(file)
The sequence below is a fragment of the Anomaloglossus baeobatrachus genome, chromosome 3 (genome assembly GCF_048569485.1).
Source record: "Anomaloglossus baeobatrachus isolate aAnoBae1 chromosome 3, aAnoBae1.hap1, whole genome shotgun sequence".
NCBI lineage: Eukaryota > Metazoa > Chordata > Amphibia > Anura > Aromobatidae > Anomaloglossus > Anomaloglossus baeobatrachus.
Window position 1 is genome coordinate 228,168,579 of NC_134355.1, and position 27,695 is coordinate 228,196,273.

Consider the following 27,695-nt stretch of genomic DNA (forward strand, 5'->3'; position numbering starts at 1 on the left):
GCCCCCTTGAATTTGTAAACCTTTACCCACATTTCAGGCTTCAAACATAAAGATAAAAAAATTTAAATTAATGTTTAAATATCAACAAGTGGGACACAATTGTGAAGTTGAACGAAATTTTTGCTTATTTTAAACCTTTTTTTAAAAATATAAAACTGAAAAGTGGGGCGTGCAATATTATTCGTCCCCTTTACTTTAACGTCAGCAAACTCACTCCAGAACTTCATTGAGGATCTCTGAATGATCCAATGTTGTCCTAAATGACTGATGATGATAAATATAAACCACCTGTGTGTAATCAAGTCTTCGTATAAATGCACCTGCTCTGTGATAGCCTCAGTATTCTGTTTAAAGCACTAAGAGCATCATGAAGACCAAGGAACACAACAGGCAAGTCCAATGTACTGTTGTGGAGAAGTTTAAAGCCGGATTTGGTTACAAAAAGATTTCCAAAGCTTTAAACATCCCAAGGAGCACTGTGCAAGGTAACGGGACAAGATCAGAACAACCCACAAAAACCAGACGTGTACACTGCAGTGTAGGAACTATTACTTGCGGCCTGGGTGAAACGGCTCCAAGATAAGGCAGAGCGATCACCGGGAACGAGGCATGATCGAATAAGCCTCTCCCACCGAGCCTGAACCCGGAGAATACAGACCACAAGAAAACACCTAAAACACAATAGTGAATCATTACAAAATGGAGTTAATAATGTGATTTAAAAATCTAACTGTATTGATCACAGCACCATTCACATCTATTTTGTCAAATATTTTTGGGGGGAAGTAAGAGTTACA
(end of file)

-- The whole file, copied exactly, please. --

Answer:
The sequence below is a fragment of the Anomaloglossus baeobatrachus genome, chromosome 3 (genome assembly GCF_048569485.1).
Source record: "Anomaloglossus baeobatrachus isolate aAnoBae1 chromosome 3, aAnoBae1.hap1, whole genome shotgun sequence".
NCBI lineage: Eukaryota > Metazoa > Chordata > Amphibia > Anura > Aromobatidae > Anomaloglossus > Anomaloglossus baeobatrachus.
Window position 1 is genome coordinate 228,168,579 of NC_134355.1, and position 27,695 is coordinate 228,196,273.

Consider the following 27,695-nt stretch of genomic DNA (forward strand, 5'->3'; position numbering starts at 1 on the left):
GCCCCCTTGAATTTGTAAACCTTTACCCACATTTCAGGCTTCAAACATAAAGATAAAAAAATTTAAATTAATGTTTAAATATCAACAAGTGGGACACAATTGTGAAGTTGAACGAAATTTTTGCTTATTTTAAACCTTTTTTTAAAAATATAAAACTGAAAAGTGGGGCGTGCAATATTATTCGTCCCCTTTACTTTAACGTCAGCAAACTCACTCCAGAACTTCATTGAGGATCTCTGAATGATCCAATGTTGTCCTAAATGACTGATGATGATAAATATAAACCACCTGTGTGTAATCAAGTCTTCGTATAAATGCACCTGCTCTGTGATAGCCTCAGTATTCTGTTTAAAGCACTAAGAGCATCATGAAGACCAAGGAACACAACAGGCAAGTCCAATGTACTGTTGTGGAGAAGTTTAAAGCCGGATTTGGTTACAAAAAGATTTCCAAAGCTTTAAACATCCCAAGGAGCACTGTGCAAGGTAACGGGACAAGATCAGAACAACCCACAAAAACCAGACGTGTACACTGCAGTGTAGGAACTATTACTTGCGGCCTGGGTGAAACGGCTCCAAGATAAGGCAGAGCGATCACCGGGAACGAGGCATGATCGAATAAGCCTCTCCCACCGAGCCTGAACCCGGAGAATACAGACCACAAGAAAACACCTAAAACACAATAGTGAATCATTACAAAATGGAGTTAATAATGTGATTTAAAAATCTAACTGTATTGATCACAGCACCATTCACATCTATTTTGTCAAATATTTTTGGGGGGAAGTAAGAGTTACA